They Say The Walls Are Made Of Cream

As I write this, nearly everything in my room has been packed into boxes as Dad prepares to redecorate it. The colour charts have been fully browsed and any noise made echoes with the lack of anything to absorb the sound. The room is barren, but for a good reason, because within weeks it will have attained an entirely new personality and perhaps a new charm as well. Nails will hold together new shelves, and some new bedside drawers will bear the weight of a new lamp and clock radio. It’s important that any bedroom is a safe haven for any occupant, and therefore it must be tailored to match as many personal tastes as possible. I intend to supervise the entire process as best I can, but I still wonder if it’ll still leave a little to be desired for one reason in particular.

I remember hearing recently that one of Louis’ friends has described our house as “the cream house”, cream being the colour of virtually all of our walls. To be honest, I’m so used to it that I’d stopped noticing the pattern myself, and I didn’t realise that it was noticeable among other people either. That’s what inspired the title of this blog post – it’s almost like the creamy blandness of our interior designs will one day become legendary if enough people recognise it. Whilst it may unmistakably seem like I completely disapprove of the colour scheme because of its lack of personality, it would be unfair not to point out its benefits according to Dad. He says that a bright colour, be it cream or the orange of Louis’ feature wall, lifts the light in any room, and in my case he insisted that it will help me when I want to read. He does have a perfectly valid point, even if I do still struggle to believe that a slightly darker colour will totally plunge me into darkness. Happily, I know that no matter what is done to my bedroom there will be one crucial thing that will remain unchanged.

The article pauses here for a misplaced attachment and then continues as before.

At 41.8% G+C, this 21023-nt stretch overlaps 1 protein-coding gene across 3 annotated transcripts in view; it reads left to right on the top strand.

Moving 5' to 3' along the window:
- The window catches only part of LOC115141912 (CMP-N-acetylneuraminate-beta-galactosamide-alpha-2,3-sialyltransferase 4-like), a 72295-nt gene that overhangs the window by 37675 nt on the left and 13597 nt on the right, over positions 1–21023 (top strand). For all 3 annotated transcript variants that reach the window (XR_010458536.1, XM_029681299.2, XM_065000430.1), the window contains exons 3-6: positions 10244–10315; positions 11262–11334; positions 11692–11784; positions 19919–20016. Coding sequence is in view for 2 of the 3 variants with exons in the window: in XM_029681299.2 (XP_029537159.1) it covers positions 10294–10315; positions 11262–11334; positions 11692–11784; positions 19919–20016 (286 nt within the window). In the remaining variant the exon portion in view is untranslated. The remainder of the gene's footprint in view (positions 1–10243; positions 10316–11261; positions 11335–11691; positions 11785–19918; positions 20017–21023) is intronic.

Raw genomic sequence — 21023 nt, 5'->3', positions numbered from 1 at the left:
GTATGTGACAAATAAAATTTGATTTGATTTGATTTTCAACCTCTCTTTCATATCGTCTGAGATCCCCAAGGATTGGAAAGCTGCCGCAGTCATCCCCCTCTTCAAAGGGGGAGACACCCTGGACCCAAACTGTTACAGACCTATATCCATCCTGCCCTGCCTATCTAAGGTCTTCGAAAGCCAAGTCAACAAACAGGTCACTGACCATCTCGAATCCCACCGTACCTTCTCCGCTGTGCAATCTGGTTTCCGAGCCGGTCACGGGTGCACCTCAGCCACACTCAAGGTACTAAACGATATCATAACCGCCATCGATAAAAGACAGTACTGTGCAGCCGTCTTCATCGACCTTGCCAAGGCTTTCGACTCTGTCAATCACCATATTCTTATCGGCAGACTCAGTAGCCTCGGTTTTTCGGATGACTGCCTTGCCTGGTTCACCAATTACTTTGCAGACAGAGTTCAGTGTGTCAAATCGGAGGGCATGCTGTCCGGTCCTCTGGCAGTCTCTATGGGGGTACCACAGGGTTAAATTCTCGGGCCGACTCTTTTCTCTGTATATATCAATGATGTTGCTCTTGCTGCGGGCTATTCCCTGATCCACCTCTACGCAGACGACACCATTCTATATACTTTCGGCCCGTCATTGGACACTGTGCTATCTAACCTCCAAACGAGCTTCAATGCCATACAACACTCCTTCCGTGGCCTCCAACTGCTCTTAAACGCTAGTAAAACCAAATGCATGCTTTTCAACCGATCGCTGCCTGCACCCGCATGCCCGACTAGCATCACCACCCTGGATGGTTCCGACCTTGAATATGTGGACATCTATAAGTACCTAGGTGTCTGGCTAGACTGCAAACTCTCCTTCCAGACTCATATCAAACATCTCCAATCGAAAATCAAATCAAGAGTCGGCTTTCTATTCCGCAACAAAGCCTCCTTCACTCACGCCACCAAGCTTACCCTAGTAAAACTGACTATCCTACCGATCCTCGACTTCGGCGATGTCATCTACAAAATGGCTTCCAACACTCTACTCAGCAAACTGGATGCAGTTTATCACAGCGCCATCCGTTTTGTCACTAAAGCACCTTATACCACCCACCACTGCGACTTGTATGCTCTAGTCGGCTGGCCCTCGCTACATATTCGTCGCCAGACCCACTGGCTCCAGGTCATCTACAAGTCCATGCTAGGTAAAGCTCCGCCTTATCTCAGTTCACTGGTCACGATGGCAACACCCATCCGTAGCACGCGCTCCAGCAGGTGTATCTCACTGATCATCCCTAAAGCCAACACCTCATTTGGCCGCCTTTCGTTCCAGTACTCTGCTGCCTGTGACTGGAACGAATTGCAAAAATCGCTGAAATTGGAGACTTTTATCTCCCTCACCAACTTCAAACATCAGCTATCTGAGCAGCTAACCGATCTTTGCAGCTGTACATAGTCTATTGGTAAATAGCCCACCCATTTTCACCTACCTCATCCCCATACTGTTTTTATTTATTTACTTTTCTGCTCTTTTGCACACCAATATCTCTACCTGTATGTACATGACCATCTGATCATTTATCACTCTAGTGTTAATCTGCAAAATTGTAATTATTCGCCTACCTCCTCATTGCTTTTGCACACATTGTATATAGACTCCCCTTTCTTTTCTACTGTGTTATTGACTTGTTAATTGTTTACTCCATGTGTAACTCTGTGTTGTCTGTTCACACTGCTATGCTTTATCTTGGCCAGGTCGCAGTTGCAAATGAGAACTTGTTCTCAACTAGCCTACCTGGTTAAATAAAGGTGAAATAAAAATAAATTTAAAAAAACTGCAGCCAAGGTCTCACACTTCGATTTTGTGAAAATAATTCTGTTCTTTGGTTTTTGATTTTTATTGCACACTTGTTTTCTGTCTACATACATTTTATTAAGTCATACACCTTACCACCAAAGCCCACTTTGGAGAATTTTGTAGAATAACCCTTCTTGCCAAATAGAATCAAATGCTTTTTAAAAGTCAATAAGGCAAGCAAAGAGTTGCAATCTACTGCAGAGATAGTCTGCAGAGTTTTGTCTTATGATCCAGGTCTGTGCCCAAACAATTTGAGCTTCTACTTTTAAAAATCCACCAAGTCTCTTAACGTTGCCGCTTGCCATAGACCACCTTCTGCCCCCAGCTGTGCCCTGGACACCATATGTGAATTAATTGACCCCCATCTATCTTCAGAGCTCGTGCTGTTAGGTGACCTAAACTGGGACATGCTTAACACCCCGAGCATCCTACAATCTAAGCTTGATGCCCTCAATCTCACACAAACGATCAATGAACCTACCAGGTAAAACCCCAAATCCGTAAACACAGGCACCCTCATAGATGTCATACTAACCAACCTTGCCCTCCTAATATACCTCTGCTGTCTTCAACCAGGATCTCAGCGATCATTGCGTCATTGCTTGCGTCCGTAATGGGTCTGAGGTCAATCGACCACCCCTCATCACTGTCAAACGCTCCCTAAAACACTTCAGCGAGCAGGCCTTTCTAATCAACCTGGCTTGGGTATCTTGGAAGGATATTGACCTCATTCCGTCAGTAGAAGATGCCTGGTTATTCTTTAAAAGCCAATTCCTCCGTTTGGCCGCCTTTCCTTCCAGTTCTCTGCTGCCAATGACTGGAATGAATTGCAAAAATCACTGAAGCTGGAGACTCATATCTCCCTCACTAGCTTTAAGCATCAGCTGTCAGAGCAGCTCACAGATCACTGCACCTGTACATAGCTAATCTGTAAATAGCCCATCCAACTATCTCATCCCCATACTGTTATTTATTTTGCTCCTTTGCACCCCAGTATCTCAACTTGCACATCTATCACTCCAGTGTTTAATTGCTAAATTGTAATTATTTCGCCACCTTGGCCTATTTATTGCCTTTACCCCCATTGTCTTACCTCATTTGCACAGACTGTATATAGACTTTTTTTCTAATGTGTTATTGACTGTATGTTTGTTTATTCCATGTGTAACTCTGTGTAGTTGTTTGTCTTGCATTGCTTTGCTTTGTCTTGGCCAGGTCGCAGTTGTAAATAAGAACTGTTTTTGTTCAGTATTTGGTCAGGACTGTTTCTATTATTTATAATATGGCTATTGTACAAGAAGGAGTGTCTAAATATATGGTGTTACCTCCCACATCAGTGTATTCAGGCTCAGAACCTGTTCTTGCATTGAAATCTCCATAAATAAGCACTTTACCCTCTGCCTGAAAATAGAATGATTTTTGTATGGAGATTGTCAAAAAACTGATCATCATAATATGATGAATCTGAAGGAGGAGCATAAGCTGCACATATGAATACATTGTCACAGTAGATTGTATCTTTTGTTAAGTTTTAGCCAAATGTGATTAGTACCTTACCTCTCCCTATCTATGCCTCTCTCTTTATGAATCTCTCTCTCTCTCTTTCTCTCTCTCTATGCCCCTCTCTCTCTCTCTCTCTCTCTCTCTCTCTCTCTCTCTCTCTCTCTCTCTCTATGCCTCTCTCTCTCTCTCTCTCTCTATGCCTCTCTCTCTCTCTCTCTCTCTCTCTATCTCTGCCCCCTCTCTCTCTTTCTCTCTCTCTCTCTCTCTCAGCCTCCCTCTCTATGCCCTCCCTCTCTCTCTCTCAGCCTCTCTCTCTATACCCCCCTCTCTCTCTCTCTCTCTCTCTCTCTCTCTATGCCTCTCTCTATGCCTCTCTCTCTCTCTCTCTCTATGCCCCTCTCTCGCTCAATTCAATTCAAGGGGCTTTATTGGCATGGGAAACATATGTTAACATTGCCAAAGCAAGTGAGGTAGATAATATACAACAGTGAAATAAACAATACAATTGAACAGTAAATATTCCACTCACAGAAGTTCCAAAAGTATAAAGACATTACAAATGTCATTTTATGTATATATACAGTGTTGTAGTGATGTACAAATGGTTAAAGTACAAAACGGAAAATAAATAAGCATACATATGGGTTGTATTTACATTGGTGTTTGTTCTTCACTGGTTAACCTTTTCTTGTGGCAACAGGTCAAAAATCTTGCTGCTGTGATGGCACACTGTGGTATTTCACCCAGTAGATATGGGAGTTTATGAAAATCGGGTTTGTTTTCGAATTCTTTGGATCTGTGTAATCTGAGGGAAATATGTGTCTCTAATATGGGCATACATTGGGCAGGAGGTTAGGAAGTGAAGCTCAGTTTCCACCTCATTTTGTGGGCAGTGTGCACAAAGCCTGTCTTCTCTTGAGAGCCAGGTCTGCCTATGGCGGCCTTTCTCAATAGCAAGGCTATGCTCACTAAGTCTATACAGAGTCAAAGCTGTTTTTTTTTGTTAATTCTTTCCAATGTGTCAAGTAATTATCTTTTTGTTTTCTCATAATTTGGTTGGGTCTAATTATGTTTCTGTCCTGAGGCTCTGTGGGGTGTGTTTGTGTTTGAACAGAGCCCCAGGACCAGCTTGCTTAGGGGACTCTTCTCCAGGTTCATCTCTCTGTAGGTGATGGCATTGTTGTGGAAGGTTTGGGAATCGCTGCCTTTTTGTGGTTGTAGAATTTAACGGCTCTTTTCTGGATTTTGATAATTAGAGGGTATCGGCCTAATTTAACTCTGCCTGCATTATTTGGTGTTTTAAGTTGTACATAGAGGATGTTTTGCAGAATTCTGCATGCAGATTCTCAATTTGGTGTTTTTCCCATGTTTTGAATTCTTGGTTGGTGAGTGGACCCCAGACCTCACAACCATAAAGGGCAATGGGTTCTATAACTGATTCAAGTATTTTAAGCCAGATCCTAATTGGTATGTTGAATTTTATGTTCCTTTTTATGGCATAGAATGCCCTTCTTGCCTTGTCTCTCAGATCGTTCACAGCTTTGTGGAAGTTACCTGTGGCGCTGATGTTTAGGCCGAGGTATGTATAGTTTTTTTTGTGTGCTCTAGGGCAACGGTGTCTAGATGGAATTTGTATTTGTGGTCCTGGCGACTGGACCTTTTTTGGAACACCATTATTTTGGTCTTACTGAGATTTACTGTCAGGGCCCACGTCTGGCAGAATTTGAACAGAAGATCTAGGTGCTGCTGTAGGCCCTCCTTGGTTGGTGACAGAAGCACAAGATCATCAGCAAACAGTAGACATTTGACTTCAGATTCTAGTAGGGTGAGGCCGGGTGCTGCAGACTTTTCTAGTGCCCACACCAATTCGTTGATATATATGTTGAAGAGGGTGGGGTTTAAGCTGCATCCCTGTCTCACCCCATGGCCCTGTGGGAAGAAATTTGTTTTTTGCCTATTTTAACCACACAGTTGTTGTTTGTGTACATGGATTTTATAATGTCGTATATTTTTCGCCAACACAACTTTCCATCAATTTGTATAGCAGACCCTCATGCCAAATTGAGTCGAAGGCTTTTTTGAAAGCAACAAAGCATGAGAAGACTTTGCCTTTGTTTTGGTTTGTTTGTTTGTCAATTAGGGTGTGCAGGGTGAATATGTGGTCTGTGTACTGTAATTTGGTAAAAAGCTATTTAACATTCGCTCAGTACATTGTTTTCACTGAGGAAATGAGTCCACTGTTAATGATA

My bed slots snugly into the far-left corner. It exemplifies what I love best about my room, because that corner is a microcosm. A hideaway within a hideaway. As a disabled person who perhaps doesn’t venture outside as much as he would like because he always wonders what to do there, my room carries double the importance. My keyboard is there, along with my books, notebooks, magazines and record player – so therefore it is a large source of stimulation whenever I don’t feel that the great outdoors can offer me anything. In the aforementioned corner there is more than just a space to lay my head. There’s a space to mull things over, and not just in the traditional lying-awake-at-night-worrying-about-things sense. Some of the ideas I’m most pleased with have come from there in the dead of night. We can feel snug in any bed, but mine is in a bubble where creativity and surrealism roam free, where I really feel like I’m taking time out away from everyone else – even if they’re in the room with me. That’s why, regardless of what happens to the room, the bed is staying put, away from the cream washout!

Mason

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